The Catholic Confession to a Priest

A religious practice is a complex of factors comprising the belief systems in a given culture. Major religions show the core logic focused on the universal question of salvation and divinity. In the Catholic conception there are seven Sacraments or rites – baptism, confirmation, Holy Eucharist, penance, holy orders, matrimony and extreme unction, the Sacraments of Penance and the Holy Orders are perhaps could be seen as fundamental to the Catholic Church as an institution and definitive of a conception of a social order based on such beliefs.

The Catholic core belief that penance which could be achieved through confession of sins is reinforced by the Holy Order which founded on the notion of apostleship. This practice directly links the practice to Jesus Christ and His apostles. How such beliefs are embedded in the social psyche is not as clear cut as it seemed but more like a tapestry of life. Hence the act of confessing to a priest is a complex of factors extending from the notion of a person and divinity to a code of conduct to the consequence of breaching such a code or committing sins to how could such breach be corrected.

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To fully comprehend the significance of a confession or a personal testimony as a religious experience we need to view the act in different perspectives – the Catholic construct, psychosocial and even philosophical dimensions. The relationship of a person with a divinity has been definitive of humanity as human beings grapple with living and the meaning of life. There are several items which need elucidation to grasp the significance of the Sacrament of Penance as standard practice in Catholic churches.

A covenant with the Almighty and sin as a person’s violation of such a covenant form the core of such a sacrament. The role of the priesthood in the absolution of sin or the act of bringing back man to the graces of God is the companion tenet forming the enduring belief system on redemption and salvation. Invariably such a belief system has a psychosocial impact manifest in an expected behavioral transformation. How such a process is shared by the church and its flock is elaborate and complex which in one hand is highly symbolic and a religious experience on the other.

Integrating the Catholic, psychosocial and semiotic points of view to the understand the logic of confession could lead to an illuminating insight on the human being in relation to the universe. The Catholic conception of confession The core belief of Catholics on confession is embedded on the Sacrament of Penance. According to the Newadvent. org, “Penance is a sacrament of the New Law instituted by Christ in which forgiveness of sins committed after baptism is granted through the priest’s absolution to those who with true sorrow confess their sins and promise to satisfy for the same.

” In such a conception, we readily see two items which need elaboration if we are to come up with an understanding of the Catholic belief on confession. One is forgiveness of sins after baptism and two, the priest has an authority of giving absolution. This authority could be implied on the relationship between people and the divine. There are a sprinkling of passages in the Bible to attest on the veracity of such a belief. John 20:21-23 spells out this relationship. {20:21} Therefore, he said to them again: “Peace to you.

As the Father has sent me, so I send you. ” {20:22} When he had said this, he breathed on them. And he said to them: “Receive the Holy Spirit. In the above passage, Jesus Christ stressed his intermediary role between God and the apostles and by vesting power or the Holy Spirit over the apostles implied in turn the mission and the relationship of the apostles to people. In Matt. 18:18 we find this passage: “Truly, I say to you, whatever you bind on earth shall be bound in heaven, and whatever you loose on earth shall be loosed in heaven” (Matt.18:18).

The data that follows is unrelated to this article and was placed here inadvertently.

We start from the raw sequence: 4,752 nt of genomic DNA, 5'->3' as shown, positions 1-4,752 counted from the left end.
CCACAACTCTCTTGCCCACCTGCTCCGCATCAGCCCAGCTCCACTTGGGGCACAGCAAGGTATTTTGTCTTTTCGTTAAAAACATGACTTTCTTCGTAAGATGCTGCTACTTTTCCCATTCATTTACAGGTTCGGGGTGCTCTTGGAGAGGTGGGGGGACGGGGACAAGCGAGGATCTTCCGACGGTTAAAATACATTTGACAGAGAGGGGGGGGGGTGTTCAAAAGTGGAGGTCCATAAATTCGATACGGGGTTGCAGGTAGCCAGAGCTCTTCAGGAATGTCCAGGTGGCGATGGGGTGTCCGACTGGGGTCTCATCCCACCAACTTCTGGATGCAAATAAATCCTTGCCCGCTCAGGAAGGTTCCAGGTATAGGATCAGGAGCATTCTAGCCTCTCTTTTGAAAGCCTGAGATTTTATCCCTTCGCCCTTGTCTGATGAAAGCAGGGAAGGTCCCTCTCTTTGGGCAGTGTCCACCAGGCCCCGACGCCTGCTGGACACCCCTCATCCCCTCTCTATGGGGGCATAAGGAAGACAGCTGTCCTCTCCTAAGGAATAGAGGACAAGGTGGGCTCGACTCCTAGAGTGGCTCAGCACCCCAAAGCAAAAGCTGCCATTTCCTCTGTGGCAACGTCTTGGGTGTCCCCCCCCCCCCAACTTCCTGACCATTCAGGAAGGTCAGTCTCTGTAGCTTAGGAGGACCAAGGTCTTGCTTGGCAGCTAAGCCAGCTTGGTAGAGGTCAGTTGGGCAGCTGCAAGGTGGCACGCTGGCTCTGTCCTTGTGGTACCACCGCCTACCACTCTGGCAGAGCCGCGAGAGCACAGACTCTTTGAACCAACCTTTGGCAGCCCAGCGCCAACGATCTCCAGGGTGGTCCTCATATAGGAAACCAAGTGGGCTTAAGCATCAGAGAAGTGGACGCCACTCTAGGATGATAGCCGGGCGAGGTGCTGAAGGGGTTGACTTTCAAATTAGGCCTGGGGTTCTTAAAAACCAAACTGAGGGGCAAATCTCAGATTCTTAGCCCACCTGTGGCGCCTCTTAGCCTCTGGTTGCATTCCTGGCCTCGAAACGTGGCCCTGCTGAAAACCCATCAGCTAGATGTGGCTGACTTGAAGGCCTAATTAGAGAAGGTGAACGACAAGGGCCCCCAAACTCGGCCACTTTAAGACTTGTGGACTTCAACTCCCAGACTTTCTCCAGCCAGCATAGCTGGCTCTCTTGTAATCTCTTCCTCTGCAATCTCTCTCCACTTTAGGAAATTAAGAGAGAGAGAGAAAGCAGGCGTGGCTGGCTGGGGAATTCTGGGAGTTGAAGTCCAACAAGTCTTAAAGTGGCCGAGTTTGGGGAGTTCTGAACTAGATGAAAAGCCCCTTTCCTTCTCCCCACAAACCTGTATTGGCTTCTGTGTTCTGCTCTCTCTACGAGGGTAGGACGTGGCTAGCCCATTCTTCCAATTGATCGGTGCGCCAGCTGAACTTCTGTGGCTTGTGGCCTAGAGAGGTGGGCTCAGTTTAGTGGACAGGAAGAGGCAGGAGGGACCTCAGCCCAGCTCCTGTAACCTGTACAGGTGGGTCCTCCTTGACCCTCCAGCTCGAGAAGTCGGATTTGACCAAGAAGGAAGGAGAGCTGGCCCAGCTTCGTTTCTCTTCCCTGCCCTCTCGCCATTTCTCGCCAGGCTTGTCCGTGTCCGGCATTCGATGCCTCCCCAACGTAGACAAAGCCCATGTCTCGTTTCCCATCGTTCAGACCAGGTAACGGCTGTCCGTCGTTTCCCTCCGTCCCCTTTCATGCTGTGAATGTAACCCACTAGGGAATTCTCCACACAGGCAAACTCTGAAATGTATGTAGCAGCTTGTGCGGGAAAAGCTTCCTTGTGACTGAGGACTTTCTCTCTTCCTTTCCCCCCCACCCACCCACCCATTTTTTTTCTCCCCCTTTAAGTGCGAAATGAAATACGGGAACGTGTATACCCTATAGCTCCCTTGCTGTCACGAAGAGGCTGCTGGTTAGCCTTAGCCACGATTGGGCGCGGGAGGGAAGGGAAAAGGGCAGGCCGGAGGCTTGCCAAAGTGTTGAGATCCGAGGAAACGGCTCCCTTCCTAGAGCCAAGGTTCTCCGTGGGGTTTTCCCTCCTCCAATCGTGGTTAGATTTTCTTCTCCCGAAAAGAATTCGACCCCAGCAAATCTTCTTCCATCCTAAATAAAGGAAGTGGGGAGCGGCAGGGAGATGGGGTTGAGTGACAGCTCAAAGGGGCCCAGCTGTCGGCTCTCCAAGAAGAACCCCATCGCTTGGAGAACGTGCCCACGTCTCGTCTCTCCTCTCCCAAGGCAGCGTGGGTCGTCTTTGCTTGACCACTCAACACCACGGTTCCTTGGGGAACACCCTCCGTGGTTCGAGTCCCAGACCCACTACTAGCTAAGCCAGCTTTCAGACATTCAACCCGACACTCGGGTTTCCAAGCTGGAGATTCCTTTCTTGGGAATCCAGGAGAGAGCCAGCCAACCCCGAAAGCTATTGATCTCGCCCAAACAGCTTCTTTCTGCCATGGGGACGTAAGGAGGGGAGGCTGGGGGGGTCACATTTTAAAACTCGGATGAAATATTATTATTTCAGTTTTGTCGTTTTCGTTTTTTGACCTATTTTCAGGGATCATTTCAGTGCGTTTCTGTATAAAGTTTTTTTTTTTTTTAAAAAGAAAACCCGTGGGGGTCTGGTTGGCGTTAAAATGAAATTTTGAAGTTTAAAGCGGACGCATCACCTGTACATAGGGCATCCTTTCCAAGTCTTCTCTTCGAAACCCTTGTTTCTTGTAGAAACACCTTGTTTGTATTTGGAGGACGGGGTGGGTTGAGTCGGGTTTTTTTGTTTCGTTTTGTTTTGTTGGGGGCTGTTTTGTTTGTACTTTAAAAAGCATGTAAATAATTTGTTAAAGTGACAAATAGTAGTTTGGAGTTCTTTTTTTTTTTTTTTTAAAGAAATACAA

In 2 Cor. 5:18, “All this is from God, who through Christ reconciled us to himself and gave us the ministry of reconciliation” In 2 Cor. 5:20, the apostle Paul understood this covenant as becoming ambassadors for Christ. It is clear from this passage that the power to forgive is not really with the apostles but with Jesus Christ. But looking back at the passage, “As the father has sent me…” Forgiveness is not with Christ either but with God through Jesus.

This could be seen as a covenant between Jesus Christ and his apostles which is related to the mission of Jesus. There were several high points in the life of Jesus as described in the Bible and the crucifixion and the resurrection reflected two things – the suffering of Jesus Christ in the cross (the human being) and His resurrection from the define(the divine). The importance of the divinity in Christianity is captured in the following passages from 1 Corinthians 15:13-17.

{15:13} For if there is no resurrection of the dead, then Christ has not risen. {15:14} And if Christ has not risen, then our preaching is useless, and your faith is also useless. {15:15} Then, too, we would be found to be false witnesses of God, because we would have given testimony against God, saying that he had raised up Christ, when he had not raised him up, if, indeed, the dead do not rise again. {15:16} For if the dead do not rise again, then neither has Christ risen again.

{15:17} But if Christ has not risen, then your faith is vain; for you would still be in your sins. It is very clear from this passage of the Bible which defines the meaning of the resurrection that redemption or the washing away of the sins is only possible through divine intercession. The crucifixion and the resurrection form the core logic of redemption. Jesus Christ sacrificed and had given all his being for humankind, His resurrection from the dead validated what he had all along had been saying.